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Does "the adventicious authority of his voice" in the chapter nine of The Great Gatsby...

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coutelle | (Level 1) Valedictorian

Posted June 21, 2013 at 8:49 PM via web

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Does "the adventicious authority of his voice" in the chapter nine of The Great Gatsby mean "the authority people attributed to his voice"?

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litteacher8 | Middle School Teacher | (Level 1) Distinguished Educator

Posted June 21, 2013 at 9:37 PM (Answer #1)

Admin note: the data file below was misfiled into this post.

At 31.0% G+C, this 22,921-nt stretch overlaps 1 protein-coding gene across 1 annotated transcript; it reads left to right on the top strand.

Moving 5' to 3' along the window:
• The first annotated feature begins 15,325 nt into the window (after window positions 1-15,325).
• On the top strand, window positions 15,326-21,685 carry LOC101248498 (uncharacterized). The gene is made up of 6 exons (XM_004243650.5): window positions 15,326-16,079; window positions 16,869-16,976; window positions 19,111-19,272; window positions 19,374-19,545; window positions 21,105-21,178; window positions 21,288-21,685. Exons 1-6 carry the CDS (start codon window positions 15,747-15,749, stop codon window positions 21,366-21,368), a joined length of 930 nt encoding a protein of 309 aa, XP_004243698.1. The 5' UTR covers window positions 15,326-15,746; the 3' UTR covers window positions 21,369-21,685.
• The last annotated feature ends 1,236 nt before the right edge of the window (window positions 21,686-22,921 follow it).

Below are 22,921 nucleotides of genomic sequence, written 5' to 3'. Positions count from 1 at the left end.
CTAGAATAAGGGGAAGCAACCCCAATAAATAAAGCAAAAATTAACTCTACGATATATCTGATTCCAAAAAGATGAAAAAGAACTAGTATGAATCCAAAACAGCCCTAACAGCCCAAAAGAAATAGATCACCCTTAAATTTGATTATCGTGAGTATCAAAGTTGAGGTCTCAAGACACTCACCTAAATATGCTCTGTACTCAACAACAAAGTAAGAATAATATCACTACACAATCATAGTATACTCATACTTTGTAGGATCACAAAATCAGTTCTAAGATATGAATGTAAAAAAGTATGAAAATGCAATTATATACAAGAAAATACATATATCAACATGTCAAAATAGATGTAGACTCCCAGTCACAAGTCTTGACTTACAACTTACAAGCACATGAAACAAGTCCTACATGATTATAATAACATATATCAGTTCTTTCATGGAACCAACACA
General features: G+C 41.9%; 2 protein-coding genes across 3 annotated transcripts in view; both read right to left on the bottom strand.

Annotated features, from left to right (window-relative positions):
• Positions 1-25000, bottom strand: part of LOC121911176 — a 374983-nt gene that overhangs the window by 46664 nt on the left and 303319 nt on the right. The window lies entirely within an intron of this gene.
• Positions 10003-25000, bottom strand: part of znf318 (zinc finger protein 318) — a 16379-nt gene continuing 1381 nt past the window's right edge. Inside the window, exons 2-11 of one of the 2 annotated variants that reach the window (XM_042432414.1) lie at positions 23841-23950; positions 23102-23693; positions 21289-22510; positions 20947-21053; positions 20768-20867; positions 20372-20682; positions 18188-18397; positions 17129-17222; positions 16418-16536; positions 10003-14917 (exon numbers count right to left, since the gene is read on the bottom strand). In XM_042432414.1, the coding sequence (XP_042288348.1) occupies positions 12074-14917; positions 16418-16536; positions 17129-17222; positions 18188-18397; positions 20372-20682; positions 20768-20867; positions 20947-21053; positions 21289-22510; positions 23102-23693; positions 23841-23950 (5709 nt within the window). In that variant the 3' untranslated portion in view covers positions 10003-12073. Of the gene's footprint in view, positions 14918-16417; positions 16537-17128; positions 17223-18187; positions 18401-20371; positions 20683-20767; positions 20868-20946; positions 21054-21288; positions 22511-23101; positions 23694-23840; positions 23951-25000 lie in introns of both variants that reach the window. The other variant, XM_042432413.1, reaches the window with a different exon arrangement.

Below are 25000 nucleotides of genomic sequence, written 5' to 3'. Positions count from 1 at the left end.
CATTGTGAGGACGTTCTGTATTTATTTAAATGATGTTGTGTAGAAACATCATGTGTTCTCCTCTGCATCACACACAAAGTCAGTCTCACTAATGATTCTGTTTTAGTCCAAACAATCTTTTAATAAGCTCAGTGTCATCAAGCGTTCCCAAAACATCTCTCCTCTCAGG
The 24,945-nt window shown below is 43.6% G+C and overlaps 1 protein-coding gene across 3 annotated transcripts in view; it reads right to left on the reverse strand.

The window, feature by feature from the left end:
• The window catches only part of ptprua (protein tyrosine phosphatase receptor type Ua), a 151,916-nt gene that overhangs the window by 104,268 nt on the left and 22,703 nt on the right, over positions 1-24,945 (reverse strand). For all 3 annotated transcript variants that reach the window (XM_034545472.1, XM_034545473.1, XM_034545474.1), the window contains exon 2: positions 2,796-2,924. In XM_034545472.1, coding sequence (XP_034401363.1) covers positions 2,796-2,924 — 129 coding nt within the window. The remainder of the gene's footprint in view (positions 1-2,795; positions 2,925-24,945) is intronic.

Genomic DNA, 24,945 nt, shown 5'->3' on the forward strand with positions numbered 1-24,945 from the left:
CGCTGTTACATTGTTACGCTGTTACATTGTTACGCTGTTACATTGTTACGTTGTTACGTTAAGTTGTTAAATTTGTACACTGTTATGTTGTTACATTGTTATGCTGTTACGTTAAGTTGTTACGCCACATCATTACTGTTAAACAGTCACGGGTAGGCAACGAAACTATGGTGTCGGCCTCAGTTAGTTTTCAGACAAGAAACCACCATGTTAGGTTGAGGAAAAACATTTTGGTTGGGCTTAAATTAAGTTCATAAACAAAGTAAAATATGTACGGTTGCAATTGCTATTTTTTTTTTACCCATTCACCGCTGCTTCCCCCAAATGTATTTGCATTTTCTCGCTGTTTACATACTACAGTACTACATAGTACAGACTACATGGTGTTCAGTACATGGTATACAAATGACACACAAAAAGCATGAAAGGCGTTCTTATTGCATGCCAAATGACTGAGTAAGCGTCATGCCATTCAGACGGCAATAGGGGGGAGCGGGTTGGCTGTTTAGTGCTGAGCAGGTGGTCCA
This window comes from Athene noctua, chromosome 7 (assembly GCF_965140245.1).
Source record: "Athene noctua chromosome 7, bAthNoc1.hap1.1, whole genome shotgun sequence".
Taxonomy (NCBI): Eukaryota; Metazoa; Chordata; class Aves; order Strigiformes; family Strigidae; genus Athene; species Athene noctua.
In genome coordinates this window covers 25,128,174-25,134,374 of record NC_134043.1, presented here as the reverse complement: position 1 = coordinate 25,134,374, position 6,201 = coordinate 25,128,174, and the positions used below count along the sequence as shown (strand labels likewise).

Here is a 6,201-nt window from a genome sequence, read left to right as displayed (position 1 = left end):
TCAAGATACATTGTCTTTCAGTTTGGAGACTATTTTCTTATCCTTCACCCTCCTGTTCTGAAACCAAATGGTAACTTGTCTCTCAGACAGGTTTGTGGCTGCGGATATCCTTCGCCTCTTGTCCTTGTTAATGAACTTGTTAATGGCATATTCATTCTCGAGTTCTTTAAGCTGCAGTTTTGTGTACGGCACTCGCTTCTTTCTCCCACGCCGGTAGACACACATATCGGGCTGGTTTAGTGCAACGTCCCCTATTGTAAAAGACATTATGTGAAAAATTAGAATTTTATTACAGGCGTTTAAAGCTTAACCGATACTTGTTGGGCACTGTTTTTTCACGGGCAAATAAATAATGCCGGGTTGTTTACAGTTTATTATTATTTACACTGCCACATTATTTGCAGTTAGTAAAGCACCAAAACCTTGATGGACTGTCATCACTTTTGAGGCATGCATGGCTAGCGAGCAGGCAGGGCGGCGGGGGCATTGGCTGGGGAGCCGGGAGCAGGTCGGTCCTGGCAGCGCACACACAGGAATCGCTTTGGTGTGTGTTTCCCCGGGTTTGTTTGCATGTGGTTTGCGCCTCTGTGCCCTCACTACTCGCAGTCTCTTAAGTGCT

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The person or detective who described Wilson as a madman when looking at Gatsby's body was in the right place at the right time, and people therefore took what he said as authority.

Someone with a positive manner, perhaps a detective, used the expression "madman" as he bent over Wilson's body that afternoon, and the adventitious authority of his voice set the key for the newspaper reports next morning. (ch 9)

The word “adventitious” basically means to take advantage of something, or for something to happen more by chance than by design.  When the detective describes Wilson as a madman, the papers basically take the idea and run with it.

Naturally with a mysterious public figure like Gatsby, people will be curious and the newspapers will be all over it.  They were basically listening until someone said something worthy of print, and as soon as they had somethin good they used it.

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